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An AIRBORNE GRAVITY Survey involves the use of a stabilised gravity meter installed on a fixedwing aircraft, to acquire data over a given area concerning the earth's gravity fields.

The data acquired by such a system may be used to:

  • Infer the location of the thickest sedimentary section
  • Delineate basin outlines and boundaries
  • define plate tectonic structures
  • Locate and detail map sedimentary basins for oil and gas (salt diapir identification, assisting seismic survey planning, processing and model constraint).
  • Often map structures within the basin

AIRBORNE GRAVITY surveys are usually conducted in association with a magnetic survey, which provides a very reliable and relatively precise (typically 5 percent or less of the depth below the flight level) method of determining the depth of the sedimentary basin.


Geological targets detectable by McPhar's airborne gravity system are in the 2- to 3-km half wavelength range. The key is to acquire and preserve amplitude and wavelength detail. Aeromagnetic and gravity data provide information about the main structural trends, including fault patterns and sedimentary basins that may contain a suitable suite of source, reservoir and seal rocks.

Bouguer Gravity Map from survey in South America

Wavelength resolution is limited by sampling interval and ultimately by wavelength filtering usedto reduce noise and enhance signal. In conventional "station" gravity surveys (land gravity, micro-gravity, sea-bottom gravity) the data are not filtered, and so wavelength resolution is taken tobe twice the station spacing, and station repeatability gives an estimate of amplituderesolution.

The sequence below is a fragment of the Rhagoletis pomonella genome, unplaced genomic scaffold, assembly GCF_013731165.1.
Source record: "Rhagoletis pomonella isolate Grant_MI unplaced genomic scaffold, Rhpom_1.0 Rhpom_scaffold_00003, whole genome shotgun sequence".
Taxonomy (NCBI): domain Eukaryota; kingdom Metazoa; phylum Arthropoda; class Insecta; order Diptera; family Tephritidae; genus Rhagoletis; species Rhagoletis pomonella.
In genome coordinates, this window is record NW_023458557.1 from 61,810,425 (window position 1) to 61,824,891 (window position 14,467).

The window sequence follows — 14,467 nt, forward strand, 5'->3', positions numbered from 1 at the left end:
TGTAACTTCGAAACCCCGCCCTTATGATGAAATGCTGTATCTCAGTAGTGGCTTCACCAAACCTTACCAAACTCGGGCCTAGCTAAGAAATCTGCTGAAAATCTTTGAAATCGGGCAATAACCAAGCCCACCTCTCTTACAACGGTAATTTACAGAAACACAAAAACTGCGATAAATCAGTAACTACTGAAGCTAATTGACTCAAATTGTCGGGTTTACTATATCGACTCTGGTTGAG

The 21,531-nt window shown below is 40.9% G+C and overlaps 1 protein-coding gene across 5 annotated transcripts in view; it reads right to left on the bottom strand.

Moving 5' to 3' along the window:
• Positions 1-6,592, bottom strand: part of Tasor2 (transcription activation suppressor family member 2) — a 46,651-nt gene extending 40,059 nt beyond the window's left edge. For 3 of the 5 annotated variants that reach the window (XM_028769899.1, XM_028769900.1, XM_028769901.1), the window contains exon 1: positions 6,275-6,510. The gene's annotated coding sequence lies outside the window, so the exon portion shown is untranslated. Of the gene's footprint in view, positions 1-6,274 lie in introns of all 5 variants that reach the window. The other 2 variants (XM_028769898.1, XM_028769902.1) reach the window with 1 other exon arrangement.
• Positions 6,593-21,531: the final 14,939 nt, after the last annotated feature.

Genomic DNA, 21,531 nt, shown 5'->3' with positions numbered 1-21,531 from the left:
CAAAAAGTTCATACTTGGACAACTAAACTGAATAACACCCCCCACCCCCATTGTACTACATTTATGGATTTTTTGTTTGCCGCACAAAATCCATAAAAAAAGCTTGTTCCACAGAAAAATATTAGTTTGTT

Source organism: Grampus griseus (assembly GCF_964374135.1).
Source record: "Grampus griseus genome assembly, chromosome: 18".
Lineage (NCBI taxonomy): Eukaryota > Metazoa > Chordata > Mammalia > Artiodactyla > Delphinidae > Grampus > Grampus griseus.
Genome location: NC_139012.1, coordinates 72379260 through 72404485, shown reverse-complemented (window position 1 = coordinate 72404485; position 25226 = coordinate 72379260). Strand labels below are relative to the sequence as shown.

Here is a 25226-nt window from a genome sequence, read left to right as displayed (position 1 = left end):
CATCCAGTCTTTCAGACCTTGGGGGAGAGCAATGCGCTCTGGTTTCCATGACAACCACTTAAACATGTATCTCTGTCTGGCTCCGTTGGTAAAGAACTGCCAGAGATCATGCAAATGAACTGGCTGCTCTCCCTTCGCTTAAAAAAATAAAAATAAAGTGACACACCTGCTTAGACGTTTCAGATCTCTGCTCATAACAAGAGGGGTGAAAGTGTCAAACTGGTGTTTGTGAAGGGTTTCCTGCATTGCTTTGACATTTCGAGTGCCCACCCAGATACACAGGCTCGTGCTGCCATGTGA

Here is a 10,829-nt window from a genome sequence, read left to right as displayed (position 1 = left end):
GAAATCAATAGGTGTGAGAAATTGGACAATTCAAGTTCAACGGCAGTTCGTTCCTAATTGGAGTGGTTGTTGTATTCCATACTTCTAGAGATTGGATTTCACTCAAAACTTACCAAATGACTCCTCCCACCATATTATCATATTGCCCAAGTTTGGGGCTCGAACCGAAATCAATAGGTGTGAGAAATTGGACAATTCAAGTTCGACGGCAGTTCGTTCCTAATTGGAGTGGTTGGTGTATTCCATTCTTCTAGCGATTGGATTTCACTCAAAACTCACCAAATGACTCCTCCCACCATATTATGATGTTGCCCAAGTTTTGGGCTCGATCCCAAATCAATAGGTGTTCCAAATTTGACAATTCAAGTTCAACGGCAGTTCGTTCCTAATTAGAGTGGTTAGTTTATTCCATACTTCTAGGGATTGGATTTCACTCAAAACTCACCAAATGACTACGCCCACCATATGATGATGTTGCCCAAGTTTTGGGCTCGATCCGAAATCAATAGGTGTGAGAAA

In the case of AIRBORNE GRAVITY, practically continuous data are available along acquisitiontracks so that it is the level of filtering used in processing that determines wavelength resolution;line spacing is important, but it is the level of filtering that limits spatial resolution. Filtering is necessary to suppress shortwavelength, high-amplitude noise that would otherwise obliterate the geological signal. Remarkably, sub-milligal signal is routinely extracted from dynamic-gravity background noiselevels of tens of thousands of milligals.


Dynamic gravity resolution has improved over the past few years mainly because of improved GPS positioning and the consequent improvements to instrumentation and processing. Under goodconditions, using a TAGS-6 or GT-2A airborne gravity meter, we can achieve a wavelengthresolution of about ninety seconds of flight-time, which corresponds to about 3km at a typical 130-knot (approximately 240 kph, 67 metres/sec.) survey aircraft speed.



Pediment and siesmic weathering layer thickness, shallow gas pockets, karst 10 - 200m 0.05mGal 0.2mGal(200µGal)
Shallow salt domes and cap rock 200 - 1km 0.1mGal 0.1 - 0.3mGal
Anticline, faults, deep salt dome flanks and overhangs 500m - 2km 0.2 - 2.0mGal
Deep sedimentary basin structures 2km - 20km 5.0mGal
Sedimentary basin outlines and boundaries, plate tectonic structures 10km - 100km 10mGal
Good Airborne Targets